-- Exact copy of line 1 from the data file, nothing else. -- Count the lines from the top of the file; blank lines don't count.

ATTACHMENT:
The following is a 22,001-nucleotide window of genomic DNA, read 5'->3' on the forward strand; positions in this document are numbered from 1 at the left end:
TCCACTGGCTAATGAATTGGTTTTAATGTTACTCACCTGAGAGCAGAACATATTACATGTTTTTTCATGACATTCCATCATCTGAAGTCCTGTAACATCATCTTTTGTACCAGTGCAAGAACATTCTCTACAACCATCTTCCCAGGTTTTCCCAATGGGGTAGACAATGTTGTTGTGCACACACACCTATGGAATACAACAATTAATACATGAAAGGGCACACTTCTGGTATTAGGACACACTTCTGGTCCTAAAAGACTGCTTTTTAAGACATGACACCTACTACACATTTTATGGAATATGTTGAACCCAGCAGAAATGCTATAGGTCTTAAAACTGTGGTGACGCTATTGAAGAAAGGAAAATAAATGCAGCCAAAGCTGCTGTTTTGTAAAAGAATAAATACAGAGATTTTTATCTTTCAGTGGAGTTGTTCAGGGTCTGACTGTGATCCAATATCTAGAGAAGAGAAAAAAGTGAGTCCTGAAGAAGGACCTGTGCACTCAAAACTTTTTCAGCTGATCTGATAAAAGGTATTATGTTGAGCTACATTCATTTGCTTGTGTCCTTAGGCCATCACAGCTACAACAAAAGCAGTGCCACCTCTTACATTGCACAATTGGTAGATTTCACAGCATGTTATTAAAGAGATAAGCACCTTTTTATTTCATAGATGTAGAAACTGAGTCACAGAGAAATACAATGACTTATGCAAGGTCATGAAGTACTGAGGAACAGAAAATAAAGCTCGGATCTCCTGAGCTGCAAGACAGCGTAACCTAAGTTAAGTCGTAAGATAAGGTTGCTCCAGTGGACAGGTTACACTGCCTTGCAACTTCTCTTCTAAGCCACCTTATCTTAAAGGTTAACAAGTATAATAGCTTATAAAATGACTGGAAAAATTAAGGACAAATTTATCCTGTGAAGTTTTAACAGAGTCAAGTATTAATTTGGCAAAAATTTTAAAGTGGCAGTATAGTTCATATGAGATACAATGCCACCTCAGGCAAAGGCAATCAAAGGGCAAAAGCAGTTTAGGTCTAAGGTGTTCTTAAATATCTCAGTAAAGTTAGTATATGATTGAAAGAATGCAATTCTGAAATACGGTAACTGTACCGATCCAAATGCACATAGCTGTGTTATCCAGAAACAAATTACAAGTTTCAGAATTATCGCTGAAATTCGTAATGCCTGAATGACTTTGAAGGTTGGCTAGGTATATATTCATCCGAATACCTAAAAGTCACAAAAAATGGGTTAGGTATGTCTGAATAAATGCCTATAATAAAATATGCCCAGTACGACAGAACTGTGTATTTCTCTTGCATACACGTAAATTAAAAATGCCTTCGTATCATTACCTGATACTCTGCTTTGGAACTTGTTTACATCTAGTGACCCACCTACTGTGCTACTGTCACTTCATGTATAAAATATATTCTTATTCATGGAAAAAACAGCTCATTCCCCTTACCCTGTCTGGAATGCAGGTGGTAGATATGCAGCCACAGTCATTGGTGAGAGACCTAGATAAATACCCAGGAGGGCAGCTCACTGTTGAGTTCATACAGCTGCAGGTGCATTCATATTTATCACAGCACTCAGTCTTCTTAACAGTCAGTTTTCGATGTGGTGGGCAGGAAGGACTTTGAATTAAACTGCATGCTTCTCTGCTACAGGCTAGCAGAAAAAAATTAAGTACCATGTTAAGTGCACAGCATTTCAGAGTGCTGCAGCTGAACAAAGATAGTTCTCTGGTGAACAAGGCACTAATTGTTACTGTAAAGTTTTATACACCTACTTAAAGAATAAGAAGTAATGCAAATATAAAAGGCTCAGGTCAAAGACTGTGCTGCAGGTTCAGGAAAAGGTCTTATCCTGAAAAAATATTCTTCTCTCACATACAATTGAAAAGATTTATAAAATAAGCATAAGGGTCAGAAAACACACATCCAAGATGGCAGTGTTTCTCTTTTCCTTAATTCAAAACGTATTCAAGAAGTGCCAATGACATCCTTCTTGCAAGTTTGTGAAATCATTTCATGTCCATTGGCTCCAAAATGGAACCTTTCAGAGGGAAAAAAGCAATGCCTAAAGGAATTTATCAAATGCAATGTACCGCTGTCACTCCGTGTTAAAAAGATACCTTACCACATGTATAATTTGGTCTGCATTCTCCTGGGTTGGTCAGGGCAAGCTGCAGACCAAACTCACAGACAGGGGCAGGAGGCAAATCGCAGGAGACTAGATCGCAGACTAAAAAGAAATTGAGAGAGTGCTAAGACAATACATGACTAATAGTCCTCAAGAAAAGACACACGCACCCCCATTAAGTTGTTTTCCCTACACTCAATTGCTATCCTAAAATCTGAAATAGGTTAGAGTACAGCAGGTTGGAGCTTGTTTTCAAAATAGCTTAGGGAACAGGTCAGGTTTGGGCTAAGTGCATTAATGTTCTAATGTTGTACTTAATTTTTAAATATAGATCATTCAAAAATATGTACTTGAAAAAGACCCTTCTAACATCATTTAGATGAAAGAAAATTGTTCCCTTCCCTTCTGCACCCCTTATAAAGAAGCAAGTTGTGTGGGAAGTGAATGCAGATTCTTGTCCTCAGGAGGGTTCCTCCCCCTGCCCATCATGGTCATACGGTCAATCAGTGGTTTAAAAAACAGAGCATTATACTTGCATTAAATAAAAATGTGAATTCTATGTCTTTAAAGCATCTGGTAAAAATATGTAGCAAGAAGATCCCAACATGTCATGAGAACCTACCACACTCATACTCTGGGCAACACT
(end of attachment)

The following is a 22,001-nucleotide window of genomic DNA, read 5'->3' on the forward strand; positions in this document are numbered from 1 at the left end: